Combining Cells and Circuits: The Future of Bioelectronics

Combining Cells and Circuits: The Future of Bioelectronics

One of the most common themes found in science-fiction is human augmentation, which is the concept of surpassing the limits of the human body through artificial means. Now, this piece of fiction is closer than ever in becoming a reality as researchers turn to 3D printing and wearable electronics to combine the natural with the artificial.

Recently, Michael McAlpine, a professor from the University of Minessota demonstrated a method of directly printing electronics onto human skin. According to McAlpine, these "e-tattoos" can serve as the next generation of smartphones and computers. After all, having the electronics you need literally at your fingertips is more compact and convenient than carrying a multitude of devices around with you.

Apart from e-tattoos, McAlpine and his team are also working on innovating modern 3D printing. Rather than working with hard plastics, they are planning on using so-called "functional materials" for 3D printing. These materials can be anything with practical use, from soft polymers to biological cells. By making use of these readily-available resources, the research's proponents hope to create 3D printers that can easily make life-saving devices in the field, which will have great impact in the fields of medicine and emergency response.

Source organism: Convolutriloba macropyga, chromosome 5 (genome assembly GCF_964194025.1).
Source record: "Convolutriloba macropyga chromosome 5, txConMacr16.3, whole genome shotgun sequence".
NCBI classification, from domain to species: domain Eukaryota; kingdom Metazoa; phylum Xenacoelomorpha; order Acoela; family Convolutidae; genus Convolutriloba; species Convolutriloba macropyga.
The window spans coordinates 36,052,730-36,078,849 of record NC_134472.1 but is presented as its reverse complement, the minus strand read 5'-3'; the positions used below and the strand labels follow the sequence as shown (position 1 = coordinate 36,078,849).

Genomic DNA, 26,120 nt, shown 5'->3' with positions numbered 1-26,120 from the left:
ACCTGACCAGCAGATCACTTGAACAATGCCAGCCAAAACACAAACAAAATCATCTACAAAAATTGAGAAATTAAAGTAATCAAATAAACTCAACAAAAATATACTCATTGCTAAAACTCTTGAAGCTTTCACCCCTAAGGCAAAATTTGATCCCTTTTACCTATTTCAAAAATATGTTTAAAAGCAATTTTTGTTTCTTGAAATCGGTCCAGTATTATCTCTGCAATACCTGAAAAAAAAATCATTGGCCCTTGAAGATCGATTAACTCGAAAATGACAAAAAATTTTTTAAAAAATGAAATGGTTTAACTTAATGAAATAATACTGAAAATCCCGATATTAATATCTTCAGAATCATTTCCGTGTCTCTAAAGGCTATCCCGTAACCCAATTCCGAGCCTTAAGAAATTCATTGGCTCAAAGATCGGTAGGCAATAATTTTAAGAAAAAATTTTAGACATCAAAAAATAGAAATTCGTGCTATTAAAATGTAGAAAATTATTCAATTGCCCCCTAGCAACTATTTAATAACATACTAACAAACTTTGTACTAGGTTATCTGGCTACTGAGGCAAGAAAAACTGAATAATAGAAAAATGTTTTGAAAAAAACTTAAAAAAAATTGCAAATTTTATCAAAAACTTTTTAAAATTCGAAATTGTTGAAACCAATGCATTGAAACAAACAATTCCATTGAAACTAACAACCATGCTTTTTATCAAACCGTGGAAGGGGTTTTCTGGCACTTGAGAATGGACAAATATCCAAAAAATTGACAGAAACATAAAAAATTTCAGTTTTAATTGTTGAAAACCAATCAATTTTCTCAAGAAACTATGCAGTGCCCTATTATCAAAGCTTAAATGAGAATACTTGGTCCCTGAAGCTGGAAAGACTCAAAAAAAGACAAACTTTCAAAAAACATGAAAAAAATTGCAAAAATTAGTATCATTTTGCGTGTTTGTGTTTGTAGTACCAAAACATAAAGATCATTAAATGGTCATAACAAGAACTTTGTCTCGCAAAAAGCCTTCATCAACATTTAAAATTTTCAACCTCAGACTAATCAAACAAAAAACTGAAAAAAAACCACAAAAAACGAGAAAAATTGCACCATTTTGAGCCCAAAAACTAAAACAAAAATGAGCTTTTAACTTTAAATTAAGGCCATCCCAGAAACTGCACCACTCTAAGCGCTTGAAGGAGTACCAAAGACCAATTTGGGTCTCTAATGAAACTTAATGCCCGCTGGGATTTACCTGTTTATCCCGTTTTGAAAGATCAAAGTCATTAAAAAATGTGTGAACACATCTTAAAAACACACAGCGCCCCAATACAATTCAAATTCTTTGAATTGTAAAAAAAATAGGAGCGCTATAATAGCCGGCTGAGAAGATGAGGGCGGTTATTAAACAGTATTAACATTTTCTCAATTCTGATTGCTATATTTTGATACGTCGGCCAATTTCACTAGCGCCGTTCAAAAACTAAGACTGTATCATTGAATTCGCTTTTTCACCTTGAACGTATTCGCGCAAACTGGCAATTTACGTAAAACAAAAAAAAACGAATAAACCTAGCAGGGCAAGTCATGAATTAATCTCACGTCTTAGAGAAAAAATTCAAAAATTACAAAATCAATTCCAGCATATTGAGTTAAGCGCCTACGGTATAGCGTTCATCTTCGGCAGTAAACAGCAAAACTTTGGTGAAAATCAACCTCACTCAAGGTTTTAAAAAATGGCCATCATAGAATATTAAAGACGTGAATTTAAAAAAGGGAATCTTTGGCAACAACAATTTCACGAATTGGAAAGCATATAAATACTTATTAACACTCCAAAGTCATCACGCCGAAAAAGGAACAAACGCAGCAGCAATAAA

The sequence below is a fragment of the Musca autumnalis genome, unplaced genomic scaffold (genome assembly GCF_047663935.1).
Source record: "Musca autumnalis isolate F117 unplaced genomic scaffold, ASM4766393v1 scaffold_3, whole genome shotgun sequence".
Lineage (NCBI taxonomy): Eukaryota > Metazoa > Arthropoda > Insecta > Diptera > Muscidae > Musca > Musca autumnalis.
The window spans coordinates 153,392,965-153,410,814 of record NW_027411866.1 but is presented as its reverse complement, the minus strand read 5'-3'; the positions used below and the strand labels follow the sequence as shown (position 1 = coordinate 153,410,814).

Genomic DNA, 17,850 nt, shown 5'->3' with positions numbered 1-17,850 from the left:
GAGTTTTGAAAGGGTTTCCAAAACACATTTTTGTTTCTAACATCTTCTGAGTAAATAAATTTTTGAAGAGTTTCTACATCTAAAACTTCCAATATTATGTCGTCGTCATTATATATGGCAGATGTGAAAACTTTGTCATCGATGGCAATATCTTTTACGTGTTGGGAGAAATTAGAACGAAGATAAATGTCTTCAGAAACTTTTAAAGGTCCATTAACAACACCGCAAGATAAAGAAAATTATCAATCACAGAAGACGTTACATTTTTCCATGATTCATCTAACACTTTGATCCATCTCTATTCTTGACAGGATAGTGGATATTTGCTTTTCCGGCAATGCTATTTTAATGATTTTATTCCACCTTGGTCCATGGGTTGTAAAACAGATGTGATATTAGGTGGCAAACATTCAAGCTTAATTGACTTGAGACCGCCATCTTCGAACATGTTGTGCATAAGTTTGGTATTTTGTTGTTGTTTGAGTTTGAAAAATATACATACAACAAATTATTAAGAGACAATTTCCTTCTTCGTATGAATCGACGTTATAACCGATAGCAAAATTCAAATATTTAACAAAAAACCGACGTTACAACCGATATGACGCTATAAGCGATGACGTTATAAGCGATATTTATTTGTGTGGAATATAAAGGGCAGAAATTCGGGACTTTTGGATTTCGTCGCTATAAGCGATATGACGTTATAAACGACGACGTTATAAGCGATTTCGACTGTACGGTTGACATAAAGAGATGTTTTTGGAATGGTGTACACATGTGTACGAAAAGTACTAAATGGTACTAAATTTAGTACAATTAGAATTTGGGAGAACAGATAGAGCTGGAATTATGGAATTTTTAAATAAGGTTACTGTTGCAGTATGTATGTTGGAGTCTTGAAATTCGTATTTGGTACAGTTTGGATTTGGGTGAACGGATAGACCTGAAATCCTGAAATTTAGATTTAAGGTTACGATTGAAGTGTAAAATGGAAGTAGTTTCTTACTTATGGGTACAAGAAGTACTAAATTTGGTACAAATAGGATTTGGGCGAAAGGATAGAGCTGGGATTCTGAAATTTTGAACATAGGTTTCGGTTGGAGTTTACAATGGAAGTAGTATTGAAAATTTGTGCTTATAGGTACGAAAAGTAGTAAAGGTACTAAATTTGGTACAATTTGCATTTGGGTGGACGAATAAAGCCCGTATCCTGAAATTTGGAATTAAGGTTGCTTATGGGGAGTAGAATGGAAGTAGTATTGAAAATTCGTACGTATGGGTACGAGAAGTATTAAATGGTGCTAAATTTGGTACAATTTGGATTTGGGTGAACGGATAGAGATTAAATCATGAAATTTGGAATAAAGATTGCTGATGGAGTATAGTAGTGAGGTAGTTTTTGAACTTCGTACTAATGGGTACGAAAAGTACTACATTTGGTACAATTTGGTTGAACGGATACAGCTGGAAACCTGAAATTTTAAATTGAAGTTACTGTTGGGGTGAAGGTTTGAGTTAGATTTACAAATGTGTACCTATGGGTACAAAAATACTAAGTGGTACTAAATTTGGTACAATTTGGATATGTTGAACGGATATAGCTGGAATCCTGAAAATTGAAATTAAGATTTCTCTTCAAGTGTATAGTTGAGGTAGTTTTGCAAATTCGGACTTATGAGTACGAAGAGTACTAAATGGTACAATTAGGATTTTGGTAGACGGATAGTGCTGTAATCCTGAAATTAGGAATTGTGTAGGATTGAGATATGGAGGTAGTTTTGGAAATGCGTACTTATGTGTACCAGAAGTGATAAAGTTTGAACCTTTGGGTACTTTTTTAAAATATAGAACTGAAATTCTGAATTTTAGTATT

Currently, the prototype e-tattoos made with this technology are only used to seamlessly interact with other electronic devices. However, in the near-future, McAlpine hopes that 3D printing technology can realize the concept of "augmented organs" - which are partially or completely synthetic 3D-printed structures that can be integrated safely in the human body, either as a transplant organ or for enhancement purposes.

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